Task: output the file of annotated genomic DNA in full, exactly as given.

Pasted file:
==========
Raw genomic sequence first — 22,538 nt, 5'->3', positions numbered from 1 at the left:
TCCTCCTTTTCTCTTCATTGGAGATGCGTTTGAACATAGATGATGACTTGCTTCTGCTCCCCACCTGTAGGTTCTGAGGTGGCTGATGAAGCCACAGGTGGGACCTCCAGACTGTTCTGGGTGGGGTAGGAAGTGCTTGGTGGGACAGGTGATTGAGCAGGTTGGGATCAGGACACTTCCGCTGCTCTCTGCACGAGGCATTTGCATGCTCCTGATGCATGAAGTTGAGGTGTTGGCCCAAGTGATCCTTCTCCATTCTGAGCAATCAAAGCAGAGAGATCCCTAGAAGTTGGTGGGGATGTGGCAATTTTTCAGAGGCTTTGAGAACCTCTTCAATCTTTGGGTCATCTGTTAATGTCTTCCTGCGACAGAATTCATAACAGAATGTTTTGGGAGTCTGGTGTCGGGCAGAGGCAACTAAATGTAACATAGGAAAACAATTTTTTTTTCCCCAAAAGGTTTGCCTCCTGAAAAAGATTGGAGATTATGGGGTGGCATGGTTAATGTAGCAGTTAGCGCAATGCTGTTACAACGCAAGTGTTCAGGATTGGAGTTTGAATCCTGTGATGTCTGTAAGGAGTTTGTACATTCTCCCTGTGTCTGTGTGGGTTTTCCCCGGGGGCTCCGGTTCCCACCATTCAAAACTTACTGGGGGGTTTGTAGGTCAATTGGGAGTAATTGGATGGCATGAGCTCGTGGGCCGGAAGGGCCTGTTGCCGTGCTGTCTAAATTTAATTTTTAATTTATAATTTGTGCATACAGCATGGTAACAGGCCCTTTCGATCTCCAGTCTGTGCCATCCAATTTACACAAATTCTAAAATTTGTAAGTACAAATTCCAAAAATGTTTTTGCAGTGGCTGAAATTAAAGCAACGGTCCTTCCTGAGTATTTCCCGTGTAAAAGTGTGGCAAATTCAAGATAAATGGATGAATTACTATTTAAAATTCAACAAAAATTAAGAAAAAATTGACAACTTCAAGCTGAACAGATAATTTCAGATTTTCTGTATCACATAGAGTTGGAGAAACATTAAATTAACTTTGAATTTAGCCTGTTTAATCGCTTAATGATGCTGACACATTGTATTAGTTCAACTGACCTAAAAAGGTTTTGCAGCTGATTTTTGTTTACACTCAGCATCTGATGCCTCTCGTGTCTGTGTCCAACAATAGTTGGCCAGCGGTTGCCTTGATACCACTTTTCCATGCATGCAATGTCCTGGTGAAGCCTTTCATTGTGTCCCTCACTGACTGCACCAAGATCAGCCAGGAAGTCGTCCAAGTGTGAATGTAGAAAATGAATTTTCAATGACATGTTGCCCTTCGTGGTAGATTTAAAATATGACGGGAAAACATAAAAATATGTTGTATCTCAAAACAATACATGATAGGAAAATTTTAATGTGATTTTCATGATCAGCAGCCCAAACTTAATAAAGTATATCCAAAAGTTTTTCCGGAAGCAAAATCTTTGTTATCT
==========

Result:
Raw genomic sequence first — 22,538 nt, 5'->3', positions numbered from 1 at the left:
TCCTCCTTTTCTCTTCATTGGAGATGCGTTTGAACATAGATGATGACTTGCTTCTGCTCCCCACCTGTAGGTTCTGAGGTGGCTGATGAAGCCACAGGTGGGACCTCCAGACTGTTCTGGGTGGGGTAGGAAGTGCTTGGTGGGACAGGTGATTGAGCAGGTTGGGATCAGGACACTTCCGCTGCTCTCTGCACGAGGCATTTGCATGCTCCTGATGCATGAAGTTGAGGTGTTGGCCCAAGTGATCCTTCTCCATTCTGAGCAATCAAAGCAGAGAGATCCCTAGAAGTTGGTGGGGATGTGGCAATTTTTCAGAGGCTTTGAGAACCTCTTCAATCTTTGGGTCATCTGTTAATGTCTTCCTGCGACAGAATTCATAACAGAATGTTTTGGGAGTCTGGTGTCGGGCAGAGGCAACTAAATGTAACATAGGAAAACAATTTTTTTTTCCCCAAAAGGTTTGCCTCCTGAAAAAGATTGGAGATTATGGGGTGGCATGGTTAATGTAGCAGTTAGCGCAATGCTGTTACAACGCAAGTGTTCAGGATTGGAGTTTGAATCCTGTGATGTCTGTAAGGAGTTTGTACATTCTCCCTGTGTCTGTGTGGGTTTTCCCCGGGGGCTCCGGTTCCCACCATTCAAAACTTACTGGGGGGTTTGTAGGTCAATTGGGAGTAATTGGATGGCATGAGCTCGTGGGCCGGAAGGGCCTGTTGCCGTGCTGTCTAAATTTAATTTTTAATTTATAATTTGTGCATACAGCATGGTAACAGGCCCTTTCGATCTCCAGTCTGTGCCATCCAATTTACACAAATTCTAAAATTTGTAAGTACAAATTCCAAAAATGTTTTTGCAGTGGCTGAAATTAAAGCAACGGTCCTTCCTGAGTATTTCCCGTGTAAAAGTGTGGCAAATTCAAGATAAATGGATGAATTACTATTTAAAATTCAACAAAAATTAAGAAAAAATTGACAACTTCAAGCTGAACAGATAATTTCAGATTTTCTGTATCACATAGAGTTGGAGAAACATTAAATTAACTTTGAATTTAGCCTGTTTAATCGCTTAATGATGCTGACACATTGTATTAGTTCAACTGACCTAAAAAGGTTTTGCAGCTGATTTTTGTTTACACTCAGCATCTGATGCCTCTCGTGTCTGTGTCCAACAATAGTTGGCCAGCGGTTGCCTTGATACCACTTTTCCATGCATGCAATGTCCTGGTGAAGCCTTTCATTGTGTCCCTCACTGACTGCACCAAGATCAGCCAGGAAGTCGTCCAAGTGTGAATGTAGAAAATGAATTTTCAATGACATGTTGCCCTTCGTGGTAGATTTAAAATATGACGGGAAAACATAAAAATATGTTGTATCTCAAAACAATACATGATAGGAAAATTTTAATGTGATTTTCATGATCAGCAGCCCAAACTTAATAAAGTATATCCAAAAGTTTTTCCGGAAGCAAAATCTTTGTTATCT